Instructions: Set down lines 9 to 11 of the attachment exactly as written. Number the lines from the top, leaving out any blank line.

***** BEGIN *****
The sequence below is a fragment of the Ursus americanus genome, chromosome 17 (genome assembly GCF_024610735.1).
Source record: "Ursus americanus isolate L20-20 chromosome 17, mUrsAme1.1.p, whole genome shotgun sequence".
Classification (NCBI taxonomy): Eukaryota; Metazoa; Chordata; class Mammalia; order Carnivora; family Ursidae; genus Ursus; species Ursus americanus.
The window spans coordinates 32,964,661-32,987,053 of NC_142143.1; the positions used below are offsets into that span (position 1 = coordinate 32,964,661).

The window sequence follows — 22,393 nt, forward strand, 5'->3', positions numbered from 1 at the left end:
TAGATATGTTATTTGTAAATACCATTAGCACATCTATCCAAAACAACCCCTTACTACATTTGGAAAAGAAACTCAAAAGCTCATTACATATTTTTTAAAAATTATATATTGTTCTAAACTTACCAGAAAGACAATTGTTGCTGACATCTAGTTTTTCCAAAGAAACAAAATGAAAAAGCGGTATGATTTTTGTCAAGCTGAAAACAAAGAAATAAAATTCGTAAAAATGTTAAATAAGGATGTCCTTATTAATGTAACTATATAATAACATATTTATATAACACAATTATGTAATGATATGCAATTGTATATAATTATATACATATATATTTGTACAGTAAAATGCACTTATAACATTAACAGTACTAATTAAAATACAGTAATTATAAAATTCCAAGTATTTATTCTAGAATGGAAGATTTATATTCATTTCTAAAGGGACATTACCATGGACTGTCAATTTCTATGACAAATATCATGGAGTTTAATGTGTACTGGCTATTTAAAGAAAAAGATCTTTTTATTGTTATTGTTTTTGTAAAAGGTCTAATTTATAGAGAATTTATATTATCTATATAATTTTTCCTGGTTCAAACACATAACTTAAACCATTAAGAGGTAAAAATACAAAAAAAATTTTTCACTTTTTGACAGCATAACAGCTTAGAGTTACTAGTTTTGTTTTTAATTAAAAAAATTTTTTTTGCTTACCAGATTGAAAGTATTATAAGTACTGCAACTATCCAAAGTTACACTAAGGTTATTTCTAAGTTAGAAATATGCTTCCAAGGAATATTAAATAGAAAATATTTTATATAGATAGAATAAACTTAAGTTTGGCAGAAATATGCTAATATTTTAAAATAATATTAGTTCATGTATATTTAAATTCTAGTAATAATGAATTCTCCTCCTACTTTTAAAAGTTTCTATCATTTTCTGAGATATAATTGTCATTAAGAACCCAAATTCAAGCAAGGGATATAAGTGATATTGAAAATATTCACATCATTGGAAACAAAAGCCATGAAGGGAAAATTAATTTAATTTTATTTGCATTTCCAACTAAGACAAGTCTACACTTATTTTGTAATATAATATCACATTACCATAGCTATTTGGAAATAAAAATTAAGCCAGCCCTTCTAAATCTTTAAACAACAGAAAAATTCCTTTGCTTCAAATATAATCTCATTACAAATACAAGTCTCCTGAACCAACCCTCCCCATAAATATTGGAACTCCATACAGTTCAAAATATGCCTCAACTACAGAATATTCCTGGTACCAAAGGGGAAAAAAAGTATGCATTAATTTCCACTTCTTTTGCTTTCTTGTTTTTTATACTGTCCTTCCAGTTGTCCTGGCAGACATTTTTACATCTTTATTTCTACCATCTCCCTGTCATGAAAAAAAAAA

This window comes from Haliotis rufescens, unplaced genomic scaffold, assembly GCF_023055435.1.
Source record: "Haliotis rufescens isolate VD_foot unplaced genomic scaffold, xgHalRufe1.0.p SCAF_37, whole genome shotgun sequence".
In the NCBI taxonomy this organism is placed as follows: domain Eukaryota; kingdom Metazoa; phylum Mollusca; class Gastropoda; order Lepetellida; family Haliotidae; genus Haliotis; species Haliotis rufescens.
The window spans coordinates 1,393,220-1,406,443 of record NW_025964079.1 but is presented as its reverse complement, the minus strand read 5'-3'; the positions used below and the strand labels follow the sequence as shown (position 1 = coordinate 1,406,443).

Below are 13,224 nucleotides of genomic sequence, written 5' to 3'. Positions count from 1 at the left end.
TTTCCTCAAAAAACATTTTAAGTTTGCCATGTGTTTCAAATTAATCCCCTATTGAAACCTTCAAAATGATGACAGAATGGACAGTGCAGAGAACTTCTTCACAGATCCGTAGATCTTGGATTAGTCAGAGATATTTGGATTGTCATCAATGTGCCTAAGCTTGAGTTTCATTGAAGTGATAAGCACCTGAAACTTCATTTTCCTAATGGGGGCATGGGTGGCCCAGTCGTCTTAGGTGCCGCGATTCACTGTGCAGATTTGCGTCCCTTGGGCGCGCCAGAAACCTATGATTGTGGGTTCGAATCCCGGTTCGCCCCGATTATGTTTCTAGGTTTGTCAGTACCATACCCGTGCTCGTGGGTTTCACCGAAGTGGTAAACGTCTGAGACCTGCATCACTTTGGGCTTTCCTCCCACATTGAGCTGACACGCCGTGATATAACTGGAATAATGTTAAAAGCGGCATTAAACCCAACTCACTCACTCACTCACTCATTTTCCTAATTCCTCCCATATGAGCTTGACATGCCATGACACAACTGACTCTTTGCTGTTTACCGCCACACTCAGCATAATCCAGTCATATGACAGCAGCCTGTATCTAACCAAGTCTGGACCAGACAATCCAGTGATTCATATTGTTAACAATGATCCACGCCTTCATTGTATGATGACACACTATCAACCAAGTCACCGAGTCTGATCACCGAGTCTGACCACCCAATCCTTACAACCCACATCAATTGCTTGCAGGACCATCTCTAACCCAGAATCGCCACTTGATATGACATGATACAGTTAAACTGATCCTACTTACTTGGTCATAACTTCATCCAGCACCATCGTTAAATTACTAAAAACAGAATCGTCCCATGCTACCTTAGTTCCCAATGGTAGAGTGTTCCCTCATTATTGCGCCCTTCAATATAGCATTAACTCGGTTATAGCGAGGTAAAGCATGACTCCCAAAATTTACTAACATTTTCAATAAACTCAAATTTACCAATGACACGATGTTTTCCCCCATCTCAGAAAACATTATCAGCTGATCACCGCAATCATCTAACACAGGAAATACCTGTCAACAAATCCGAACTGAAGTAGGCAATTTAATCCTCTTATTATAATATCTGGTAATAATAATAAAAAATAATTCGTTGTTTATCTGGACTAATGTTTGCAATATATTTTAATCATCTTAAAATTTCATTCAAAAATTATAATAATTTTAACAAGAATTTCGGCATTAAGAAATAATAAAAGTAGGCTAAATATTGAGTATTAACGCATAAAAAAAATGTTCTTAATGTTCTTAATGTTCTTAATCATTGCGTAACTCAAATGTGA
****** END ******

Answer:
In the NCBI taxonomy this organism is placed as follows: domain Eukaryota; kingdom Metazoa; phylum Mollusca; class Gastropoda; order Lepetellida; family Haliotidae; genus Haliotis; species Haliotis rufescens.
The window spans coordinates 1,393,220-1,406,443 of record NW_025964079.1 but is presented as its reverse complement, the minus strand read 5'-3'; the positions used below and the strand labels follow the sequence as shown (position 1 = coordinate 1,406,443).

Below are 13,224 nucleotides of genomic sequence, written 5' to 3'. Positions count from 1 at the left end.